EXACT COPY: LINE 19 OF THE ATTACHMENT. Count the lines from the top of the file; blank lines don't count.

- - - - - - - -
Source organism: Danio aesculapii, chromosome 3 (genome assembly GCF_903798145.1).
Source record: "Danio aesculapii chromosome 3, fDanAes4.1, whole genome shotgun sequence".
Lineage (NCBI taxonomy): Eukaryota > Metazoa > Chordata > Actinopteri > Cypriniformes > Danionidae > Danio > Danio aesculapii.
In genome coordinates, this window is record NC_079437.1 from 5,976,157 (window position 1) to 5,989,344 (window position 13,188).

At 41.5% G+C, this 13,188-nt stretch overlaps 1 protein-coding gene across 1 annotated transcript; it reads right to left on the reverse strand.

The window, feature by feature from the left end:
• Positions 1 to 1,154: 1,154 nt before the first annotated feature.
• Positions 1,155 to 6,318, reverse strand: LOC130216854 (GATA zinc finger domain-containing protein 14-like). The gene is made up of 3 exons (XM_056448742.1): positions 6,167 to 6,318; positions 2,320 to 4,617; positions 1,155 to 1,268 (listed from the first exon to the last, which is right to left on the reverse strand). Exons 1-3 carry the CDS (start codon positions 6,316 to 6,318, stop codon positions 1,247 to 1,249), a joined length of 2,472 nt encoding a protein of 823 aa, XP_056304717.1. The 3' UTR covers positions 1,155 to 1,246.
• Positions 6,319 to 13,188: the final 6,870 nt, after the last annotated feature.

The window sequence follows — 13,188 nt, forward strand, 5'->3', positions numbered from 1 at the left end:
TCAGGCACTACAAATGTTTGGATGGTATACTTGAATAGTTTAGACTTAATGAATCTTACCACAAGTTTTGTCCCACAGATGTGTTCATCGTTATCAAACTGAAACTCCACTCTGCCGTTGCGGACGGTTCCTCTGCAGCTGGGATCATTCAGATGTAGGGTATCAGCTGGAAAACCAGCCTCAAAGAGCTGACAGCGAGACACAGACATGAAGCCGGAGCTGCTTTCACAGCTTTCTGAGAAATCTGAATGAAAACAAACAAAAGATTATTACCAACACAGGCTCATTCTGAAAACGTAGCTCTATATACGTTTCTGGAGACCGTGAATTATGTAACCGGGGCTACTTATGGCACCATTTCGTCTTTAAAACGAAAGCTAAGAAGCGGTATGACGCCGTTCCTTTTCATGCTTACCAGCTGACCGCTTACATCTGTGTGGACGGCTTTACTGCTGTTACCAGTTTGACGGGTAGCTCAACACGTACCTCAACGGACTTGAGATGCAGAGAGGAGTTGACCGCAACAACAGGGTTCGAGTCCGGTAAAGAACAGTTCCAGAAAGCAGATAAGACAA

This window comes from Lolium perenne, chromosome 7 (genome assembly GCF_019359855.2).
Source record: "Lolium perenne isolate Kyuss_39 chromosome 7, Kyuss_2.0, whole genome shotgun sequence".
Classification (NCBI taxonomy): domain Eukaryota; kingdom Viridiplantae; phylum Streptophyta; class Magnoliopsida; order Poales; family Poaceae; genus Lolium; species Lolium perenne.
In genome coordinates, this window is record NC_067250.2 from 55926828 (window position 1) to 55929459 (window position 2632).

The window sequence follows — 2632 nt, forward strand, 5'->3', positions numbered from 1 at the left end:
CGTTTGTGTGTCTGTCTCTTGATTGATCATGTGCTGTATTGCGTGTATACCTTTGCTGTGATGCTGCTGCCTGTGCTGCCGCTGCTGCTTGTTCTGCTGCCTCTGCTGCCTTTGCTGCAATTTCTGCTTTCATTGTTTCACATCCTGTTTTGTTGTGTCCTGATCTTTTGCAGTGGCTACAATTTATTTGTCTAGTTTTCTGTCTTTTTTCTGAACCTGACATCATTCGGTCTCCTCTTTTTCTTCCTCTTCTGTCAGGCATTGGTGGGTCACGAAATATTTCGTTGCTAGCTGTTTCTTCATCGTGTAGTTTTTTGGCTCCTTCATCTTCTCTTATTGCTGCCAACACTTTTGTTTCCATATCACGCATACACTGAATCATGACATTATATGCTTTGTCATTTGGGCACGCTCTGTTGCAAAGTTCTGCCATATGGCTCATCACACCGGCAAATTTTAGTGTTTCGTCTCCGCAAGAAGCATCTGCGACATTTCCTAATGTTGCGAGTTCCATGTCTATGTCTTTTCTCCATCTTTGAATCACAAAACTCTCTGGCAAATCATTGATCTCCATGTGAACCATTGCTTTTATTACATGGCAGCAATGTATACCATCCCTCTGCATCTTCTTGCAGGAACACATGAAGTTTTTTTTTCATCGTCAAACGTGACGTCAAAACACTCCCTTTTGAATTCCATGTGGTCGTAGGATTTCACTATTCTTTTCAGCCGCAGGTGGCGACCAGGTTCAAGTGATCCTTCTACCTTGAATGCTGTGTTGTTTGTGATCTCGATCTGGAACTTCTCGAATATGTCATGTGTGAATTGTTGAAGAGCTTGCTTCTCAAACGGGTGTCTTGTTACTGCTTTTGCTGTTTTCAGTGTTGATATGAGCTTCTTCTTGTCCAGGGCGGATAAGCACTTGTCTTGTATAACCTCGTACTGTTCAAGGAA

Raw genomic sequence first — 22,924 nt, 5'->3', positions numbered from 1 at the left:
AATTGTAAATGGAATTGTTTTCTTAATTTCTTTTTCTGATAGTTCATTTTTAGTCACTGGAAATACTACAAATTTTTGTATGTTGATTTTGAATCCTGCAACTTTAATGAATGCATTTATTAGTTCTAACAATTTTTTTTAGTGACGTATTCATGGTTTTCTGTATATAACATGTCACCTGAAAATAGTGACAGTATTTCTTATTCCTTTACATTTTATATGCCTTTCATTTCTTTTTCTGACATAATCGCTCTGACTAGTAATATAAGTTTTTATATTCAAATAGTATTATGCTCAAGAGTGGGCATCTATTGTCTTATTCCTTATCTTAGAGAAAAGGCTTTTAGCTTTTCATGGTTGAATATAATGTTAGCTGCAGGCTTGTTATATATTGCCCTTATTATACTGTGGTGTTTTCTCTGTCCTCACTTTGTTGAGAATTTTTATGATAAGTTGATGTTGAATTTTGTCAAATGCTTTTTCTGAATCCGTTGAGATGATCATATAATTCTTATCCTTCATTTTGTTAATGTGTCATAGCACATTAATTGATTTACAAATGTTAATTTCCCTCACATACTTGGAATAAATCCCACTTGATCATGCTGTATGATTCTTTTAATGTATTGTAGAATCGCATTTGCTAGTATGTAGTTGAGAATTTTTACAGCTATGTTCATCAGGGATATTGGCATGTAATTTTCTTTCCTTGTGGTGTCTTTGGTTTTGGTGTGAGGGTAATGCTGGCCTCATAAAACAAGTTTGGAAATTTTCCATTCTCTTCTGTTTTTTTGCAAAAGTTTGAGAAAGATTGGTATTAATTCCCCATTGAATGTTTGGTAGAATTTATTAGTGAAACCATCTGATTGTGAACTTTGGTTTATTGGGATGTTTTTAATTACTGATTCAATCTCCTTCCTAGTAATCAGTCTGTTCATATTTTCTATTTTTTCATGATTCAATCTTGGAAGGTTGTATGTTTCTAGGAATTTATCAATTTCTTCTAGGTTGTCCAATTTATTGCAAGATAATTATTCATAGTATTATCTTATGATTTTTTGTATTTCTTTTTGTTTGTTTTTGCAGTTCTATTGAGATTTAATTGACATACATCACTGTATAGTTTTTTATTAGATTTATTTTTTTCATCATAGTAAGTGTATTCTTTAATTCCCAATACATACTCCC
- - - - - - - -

AATTGTAAATGGAATTGTTTTCTTAATTTCTTTTTCTGATAGTTCATTTTTAGTCACTGGAAATACTACAAATTTTTGTATGTTGATTTTGAATCCTGCAACTTTAATGAATGCATTTATTAGTTCTAACAATTTTTTTTAGTGACGTATTCATGGTTTTCTGTATATAACATGTCACCTGAAAATAGTGACAGTATTTCTTATTCCTTTACATTTTATATGCCTTTCATTTCTTTTTCTGACATAATCGCTCTGACTAGTAATATAAGTTTTTATATTCAAATAGTATTATGCTCAAGAGTGGGCATCTATTGTCTTATTCCTTATCTTAGAGAAAAGGCTTTTAGCTTTTCATGGTTGAATATAATGTTAGCTGCAGGCTTGTTATATATTGCCCTTATTATACTGTGGTGTTTTCTCTGTCCTCACTTTGTTGAGAATTTTTATGATAAGTTGATGTTGAATTTTGTCAAATGCTTTTTCTGAATCCGTTGAGATGATCATATAATTCTTATCCTTCATTTTGTTAATGTGTCATAGCACATTAATTGATTTACAAATGTTAATTTCCCTCACATACTTGGAATAAATCCCACTTGATCATGCTGTATGATTCTTTTAATGTATTGTAGAATCGCATTTGCTAGTATGTAGTTGAGAATTTTTACAGCTATGTTCATCAGGGATATTGGCATGTAATTTTCTTTCCTTGTGGTGTCTTTGGTTTTGGTGTGAGGGTAATGCTGGCCTCATAAAACAAGTTTGGAAATTTTCCATTCTCTTCTGTTTTTTTGCAAAAGTTTGAGAAAGATTGGTATTAATTCCCCATTGAATGTTTGGTAGAATTTATTAGTGAAACCATCTGATTGTGAACTTTGGTTTATTGGGATGTTTTTAATTACTGATTCAATCTCCTTCCTAGTAATCAGTCTGTTCATATTTTCTATTTTTTCATGATTCAATCTTGGAAGGTTGTATGTTTCTAGGAATTTATCAATTTCTTCTAGGTTGTCCAATTTATTGCAAGATAATTATTCATAGTATTATCTTATGATTTTTTGTATTTCTTTTTGTTTGTTTTTGCAGTTCTATTGAGATTTAATTGACATACATCACTGTATAGTTTTTTATTAGATTTATTTTTTTCATCATAGTAAGTGTATTCTTTAATTCCCAATACATACTCCC